• Recent studies reveal a relationship between racist policies of the past like redlining and exposure to extreme heat, higher rates of asthma, and proximity to oil drilling today.
  • Nationally, 17.6 million people live within one mile of an active oil or gas well and more than 6.1 million people live within three miles of an oil and gas refinery. Air pollution from living near refineries and/or wells is associated with everything from respiratory illness to cancer.
  • Pollution from natural gas infrastructure — including pipelines, drilling sites, and processing plants — has increased the risk of cancer for 1 million Black Americans. It’s also contributed to 138,000 asthma attacks and 101,000 lost school days for Black children.
  • Original analysis from Greenpeace reveals that oil, gas, and petrochemical refining are among the most disproportionately polluting sectors of the economy, even when compared to other heavily polluting industries.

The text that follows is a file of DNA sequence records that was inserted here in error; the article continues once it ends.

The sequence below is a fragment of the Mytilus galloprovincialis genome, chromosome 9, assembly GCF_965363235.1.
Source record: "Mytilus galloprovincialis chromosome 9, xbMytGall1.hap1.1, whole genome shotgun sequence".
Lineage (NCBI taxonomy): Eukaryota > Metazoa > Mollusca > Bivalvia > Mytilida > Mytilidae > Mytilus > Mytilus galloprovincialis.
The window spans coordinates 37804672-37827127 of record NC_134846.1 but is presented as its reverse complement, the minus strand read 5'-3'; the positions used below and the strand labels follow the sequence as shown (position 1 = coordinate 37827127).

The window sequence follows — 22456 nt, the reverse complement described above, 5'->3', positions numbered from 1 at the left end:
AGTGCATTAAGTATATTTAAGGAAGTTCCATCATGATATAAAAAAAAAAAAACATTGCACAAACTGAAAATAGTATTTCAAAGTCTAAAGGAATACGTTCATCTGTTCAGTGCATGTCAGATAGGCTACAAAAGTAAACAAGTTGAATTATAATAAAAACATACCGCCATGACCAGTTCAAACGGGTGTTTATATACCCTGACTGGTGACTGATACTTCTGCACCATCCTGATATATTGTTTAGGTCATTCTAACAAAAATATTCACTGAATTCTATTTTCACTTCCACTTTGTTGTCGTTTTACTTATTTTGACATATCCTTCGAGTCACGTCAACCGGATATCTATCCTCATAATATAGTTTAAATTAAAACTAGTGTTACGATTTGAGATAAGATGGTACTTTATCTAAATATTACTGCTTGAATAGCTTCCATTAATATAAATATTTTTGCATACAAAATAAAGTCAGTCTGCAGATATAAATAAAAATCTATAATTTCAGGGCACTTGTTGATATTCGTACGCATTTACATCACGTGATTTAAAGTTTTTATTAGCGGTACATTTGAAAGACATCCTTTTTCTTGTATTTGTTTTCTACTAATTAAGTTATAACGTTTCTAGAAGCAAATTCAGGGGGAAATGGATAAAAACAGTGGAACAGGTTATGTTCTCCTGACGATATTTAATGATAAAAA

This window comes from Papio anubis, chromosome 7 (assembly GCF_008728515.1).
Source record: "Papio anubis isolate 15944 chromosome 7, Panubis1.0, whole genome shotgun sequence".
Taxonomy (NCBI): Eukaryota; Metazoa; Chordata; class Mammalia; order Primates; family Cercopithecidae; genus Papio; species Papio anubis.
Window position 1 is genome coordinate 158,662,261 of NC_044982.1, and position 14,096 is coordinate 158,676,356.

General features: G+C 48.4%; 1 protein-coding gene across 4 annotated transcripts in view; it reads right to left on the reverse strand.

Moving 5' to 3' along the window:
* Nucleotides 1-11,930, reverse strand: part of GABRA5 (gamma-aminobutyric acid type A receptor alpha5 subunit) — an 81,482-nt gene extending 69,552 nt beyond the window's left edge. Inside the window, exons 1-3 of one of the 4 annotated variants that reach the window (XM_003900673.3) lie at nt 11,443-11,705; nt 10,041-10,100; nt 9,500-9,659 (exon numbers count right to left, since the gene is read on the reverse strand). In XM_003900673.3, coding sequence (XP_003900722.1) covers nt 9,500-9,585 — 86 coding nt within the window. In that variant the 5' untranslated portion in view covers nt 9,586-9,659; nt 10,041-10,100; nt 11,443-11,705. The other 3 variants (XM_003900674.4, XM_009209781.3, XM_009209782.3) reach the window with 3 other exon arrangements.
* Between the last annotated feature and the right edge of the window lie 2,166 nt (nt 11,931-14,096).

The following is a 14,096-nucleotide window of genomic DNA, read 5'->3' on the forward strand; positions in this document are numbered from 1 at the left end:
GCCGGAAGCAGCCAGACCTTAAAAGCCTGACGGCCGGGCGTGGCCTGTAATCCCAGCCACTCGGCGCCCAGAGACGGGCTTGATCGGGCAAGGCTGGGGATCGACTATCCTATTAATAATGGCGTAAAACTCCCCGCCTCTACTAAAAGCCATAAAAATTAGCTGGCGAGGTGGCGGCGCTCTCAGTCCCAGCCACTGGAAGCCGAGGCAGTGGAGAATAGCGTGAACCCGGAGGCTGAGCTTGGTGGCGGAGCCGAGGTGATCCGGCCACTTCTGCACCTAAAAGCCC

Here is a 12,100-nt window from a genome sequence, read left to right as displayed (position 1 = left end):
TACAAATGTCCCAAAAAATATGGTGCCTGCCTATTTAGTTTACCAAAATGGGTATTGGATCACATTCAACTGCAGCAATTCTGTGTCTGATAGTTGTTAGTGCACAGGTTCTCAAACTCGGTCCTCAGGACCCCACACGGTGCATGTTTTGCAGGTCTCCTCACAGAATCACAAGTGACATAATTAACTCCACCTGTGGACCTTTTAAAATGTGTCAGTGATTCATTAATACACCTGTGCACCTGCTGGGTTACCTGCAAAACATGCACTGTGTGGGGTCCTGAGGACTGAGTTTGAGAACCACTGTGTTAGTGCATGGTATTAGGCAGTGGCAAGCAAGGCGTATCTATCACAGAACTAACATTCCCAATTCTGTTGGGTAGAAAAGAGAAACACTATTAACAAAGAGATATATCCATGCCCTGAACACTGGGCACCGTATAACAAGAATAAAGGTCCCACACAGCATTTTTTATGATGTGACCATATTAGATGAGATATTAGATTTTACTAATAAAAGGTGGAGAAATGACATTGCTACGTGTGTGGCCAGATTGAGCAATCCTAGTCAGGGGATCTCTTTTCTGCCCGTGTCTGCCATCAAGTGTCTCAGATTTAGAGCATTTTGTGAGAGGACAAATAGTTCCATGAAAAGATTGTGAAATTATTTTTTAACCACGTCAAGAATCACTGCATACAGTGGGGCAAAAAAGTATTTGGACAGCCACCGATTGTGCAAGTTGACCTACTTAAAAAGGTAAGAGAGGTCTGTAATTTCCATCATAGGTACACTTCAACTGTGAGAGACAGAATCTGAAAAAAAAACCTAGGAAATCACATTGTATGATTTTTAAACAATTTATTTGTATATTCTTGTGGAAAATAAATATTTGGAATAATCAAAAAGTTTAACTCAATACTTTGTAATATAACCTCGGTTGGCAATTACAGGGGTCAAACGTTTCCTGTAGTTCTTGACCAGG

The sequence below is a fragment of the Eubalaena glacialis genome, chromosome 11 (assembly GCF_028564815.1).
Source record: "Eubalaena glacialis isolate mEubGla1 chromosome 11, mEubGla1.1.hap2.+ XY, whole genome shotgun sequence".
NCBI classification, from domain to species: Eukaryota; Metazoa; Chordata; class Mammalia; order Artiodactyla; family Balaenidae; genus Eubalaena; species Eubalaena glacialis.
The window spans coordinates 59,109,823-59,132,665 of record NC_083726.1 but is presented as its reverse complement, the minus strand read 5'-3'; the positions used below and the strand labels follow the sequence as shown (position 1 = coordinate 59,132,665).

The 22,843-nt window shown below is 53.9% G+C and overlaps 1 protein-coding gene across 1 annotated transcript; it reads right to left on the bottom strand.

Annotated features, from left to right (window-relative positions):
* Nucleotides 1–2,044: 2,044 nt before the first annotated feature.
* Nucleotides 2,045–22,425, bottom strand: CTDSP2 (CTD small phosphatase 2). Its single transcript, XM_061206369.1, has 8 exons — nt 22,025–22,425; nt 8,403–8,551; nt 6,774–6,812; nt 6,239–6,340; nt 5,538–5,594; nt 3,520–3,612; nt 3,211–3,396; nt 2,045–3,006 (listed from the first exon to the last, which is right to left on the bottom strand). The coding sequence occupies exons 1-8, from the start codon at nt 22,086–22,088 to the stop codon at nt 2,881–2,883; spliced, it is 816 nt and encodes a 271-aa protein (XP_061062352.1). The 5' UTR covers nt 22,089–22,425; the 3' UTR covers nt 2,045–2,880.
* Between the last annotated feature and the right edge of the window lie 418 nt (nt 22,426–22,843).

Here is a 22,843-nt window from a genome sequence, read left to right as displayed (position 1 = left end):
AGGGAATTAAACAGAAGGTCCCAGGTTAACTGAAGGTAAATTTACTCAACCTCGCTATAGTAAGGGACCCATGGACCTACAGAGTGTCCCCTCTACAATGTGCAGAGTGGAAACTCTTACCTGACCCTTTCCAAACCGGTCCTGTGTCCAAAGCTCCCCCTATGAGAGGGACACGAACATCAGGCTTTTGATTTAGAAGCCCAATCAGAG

Regional, state, and local

  • In south Texas, both fracking wastewater wells and oil and gas flares disproportionately harm Latinx communities. Latina women in the Eagle Ford shale — the site of a major fracking boom — face a significantly higher risk of giving birth prematurely. 
  • If completed, the proposed Formosa petrochemical plant in St. James, Louisiana would likely double toxic air pollution (including benzene and ethylene oxide) in the region, which already bears the nickname “Cancer Alley” following decades of industrial pollution.